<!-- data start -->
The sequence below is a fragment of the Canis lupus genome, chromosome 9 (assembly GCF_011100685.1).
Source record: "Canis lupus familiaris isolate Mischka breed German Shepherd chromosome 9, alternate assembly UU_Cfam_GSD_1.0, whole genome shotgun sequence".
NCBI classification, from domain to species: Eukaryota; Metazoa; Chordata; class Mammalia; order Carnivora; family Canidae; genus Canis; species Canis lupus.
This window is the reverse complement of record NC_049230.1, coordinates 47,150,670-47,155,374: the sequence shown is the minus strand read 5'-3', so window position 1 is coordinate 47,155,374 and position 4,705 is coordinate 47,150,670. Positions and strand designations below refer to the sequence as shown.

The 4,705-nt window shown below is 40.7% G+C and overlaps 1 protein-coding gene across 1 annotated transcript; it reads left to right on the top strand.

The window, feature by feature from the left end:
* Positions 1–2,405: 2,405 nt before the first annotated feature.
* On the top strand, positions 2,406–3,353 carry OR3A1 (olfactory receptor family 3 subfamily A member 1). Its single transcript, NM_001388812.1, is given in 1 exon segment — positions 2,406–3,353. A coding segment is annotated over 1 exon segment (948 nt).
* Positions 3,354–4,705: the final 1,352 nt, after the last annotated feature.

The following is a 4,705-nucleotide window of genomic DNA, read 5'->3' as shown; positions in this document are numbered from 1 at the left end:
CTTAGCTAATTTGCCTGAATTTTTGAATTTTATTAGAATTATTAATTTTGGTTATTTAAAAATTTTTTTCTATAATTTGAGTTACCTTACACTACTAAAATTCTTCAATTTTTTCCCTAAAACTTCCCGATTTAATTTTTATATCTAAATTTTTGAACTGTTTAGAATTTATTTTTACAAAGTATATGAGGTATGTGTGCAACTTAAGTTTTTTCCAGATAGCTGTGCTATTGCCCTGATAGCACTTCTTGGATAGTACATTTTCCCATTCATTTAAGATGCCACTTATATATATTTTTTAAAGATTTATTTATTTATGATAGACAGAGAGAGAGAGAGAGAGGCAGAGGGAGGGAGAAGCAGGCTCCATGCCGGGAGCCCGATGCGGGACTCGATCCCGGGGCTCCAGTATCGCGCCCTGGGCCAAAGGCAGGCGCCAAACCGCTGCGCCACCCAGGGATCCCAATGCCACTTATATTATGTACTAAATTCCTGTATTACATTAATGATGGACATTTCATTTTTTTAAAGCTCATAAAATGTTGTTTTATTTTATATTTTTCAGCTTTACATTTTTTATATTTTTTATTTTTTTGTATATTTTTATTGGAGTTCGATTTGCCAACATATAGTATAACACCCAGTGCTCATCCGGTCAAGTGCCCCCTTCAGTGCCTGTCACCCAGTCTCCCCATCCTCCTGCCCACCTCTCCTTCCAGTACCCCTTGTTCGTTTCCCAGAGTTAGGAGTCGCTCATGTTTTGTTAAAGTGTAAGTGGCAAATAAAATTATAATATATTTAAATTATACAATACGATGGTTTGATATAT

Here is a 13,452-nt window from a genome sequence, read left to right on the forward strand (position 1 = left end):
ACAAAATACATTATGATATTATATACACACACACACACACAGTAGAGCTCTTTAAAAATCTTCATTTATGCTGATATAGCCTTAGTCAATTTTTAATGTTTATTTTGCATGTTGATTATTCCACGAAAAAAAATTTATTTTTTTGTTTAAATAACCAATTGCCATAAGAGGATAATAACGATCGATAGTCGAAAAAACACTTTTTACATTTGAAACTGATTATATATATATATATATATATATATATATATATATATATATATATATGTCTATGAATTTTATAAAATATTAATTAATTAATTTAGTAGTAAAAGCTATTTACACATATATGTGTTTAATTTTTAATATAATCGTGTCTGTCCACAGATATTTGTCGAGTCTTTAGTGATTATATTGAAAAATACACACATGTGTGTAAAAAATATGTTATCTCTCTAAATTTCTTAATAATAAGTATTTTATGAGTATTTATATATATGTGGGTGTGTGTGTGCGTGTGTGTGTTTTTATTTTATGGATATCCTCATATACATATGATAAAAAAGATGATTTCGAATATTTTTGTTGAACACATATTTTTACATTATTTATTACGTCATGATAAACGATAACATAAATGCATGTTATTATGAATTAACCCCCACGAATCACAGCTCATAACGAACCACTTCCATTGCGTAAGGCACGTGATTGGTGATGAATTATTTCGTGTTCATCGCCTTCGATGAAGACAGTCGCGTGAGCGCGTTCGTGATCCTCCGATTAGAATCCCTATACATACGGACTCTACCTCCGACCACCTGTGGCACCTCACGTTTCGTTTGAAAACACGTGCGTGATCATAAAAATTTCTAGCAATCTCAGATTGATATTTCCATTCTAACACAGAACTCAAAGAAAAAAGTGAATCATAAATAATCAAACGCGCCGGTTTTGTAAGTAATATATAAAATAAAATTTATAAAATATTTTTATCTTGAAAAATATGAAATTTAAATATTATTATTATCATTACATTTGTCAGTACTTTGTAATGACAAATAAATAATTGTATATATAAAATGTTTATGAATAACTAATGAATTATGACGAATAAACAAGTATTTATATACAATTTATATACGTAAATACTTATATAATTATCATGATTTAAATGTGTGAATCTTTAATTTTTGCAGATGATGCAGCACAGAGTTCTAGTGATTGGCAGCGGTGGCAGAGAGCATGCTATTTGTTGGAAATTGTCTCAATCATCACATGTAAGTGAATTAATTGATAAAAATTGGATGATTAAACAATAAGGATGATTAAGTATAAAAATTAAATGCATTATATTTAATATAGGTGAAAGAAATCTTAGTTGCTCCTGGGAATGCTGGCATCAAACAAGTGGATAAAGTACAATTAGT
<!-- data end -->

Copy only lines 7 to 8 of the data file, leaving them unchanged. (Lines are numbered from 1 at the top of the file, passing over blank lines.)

* Positions 1–2,405: 2,405 nt before the first annotated feature.
* On the top strand, positions 2,406–3,353 carry OR3A1 (olfactory receptor family 3 subfamily A member 1). Its single transcript, NM_001388812.1, is given in 1 exon segment — positions 2,406–3,353. A coding segment is annotated over 1 exon segment (948 nt).